New User Special Price Expires in

Let's log you in.

Sign in with Facebook


Don't have a StudySoup account? Create one here!


Create a StudySoup account

Be part of our community, it's free to join!

Sign up with Facebook


Create your account
By creating an account you agree to StudySoup's terms and conditions and privacy policy

Already have a StudySoup account? Login here

Bill of Rights & Criminal Justice Week 5 Notes

by: Freddi Marsillo

Bill of Rights & Criminal Justice Week 5 Notes SOC 2146

Marketplace > George Washington University > Sociology > SOC 2146 > Bill of Rights Criminal Justice Week 5 Notes
Freddi Marsillo
GPA 3.55

Preview These Notes for FREE

Get a free preview of these Notes, just enter your email below.

Unlock Preview
Unlock Preview

Preview these materials now for free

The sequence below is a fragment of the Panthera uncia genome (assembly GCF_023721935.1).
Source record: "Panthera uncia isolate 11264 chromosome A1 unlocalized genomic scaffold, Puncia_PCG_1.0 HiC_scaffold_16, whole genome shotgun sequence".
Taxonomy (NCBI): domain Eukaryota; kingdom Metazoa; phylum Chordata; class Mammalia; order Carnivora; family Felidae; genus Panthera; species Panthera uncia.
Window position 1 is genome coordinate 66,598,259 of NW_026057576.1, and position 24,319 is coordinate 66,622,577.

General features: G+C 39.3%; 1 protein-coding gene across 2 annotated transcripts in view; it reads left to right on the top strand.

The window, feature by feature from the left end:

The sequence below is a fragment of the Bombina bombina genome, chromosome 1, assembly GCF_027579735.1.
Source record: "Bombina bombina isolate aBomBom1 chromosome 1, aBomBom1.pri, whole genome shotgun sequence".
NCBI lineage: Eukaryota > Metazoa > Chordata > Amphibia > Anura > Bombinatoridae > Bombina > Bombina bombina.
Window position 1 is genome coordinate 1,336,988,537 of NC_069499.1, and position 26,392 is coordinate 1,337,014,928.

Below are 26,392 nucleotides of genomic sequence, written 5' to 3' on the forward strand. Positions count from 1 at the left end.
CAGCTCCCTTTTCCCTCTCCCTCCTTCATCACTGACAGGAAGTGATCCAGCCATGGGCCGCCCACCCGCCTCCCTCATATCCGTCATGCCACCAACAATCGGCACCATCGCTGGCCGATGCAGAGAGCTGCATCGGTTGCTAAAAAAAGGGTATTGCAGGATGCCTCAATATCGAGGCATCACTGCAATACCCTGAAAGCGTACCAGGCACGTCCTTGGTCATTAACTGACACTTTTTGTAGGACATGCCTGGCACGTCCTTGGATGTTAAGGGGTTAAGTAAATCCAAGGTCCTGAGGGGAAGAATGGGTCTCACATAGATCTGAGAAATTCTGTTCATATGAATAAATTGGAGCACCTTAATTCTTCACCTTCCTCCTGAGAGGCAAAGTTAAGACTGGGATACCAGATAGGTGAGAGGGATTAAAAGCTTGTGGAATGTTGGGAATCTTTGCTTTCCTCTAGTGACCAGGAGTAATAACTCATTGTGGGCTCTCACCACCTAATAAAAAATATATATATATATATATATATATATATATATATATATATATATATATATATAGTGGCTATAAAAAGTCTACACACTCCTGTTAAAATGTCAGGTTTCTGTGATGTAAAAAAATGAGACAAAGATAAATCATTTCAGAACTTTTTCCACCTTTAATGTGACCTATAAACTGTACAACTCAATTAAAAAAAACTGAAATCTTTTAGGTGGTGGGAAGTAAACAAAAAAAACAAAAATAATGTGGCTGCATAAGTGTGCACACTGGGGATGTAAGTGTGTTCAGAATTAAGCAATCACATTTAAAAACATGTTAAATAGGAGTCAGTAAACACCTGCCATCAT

Why put in your email? Get access to more of this material and other relevant free materials for your school

View Preview

About this Document

These notes cover stop and frisk, Terry v. Ohio, and everything else that we discussed this week.
The Bill of Rights and Criminal Justice
Saltzburg, S
Class Notes
Criminal, Justice, sociology, bill, Of, rights
25 ?




Popular in The Bill of Rights and Criminal Justice

Popular in Sociology

This 13 page Class Notes was uploaded by Freddi Marsillo on Wednesday September 28, 2016. The Class Notes belongs to SOC 2146 at George Washington University taught by Saltzburg, S in Fall 2016. Since its upload, it has received 2 views. For similar materials see The Bill of Rights and Criminal Justice in Sociology at George Washington University.


Reviews for Bill of Rights & Criminal Justice Week 5 Notes


Report this Material


What is Karma?


Karma is the currency of StudySoup.

You can buy or earn more Karma at anytime and redeem it for class notes, study guides, flashcards, and more!

Date Created: 09/28/16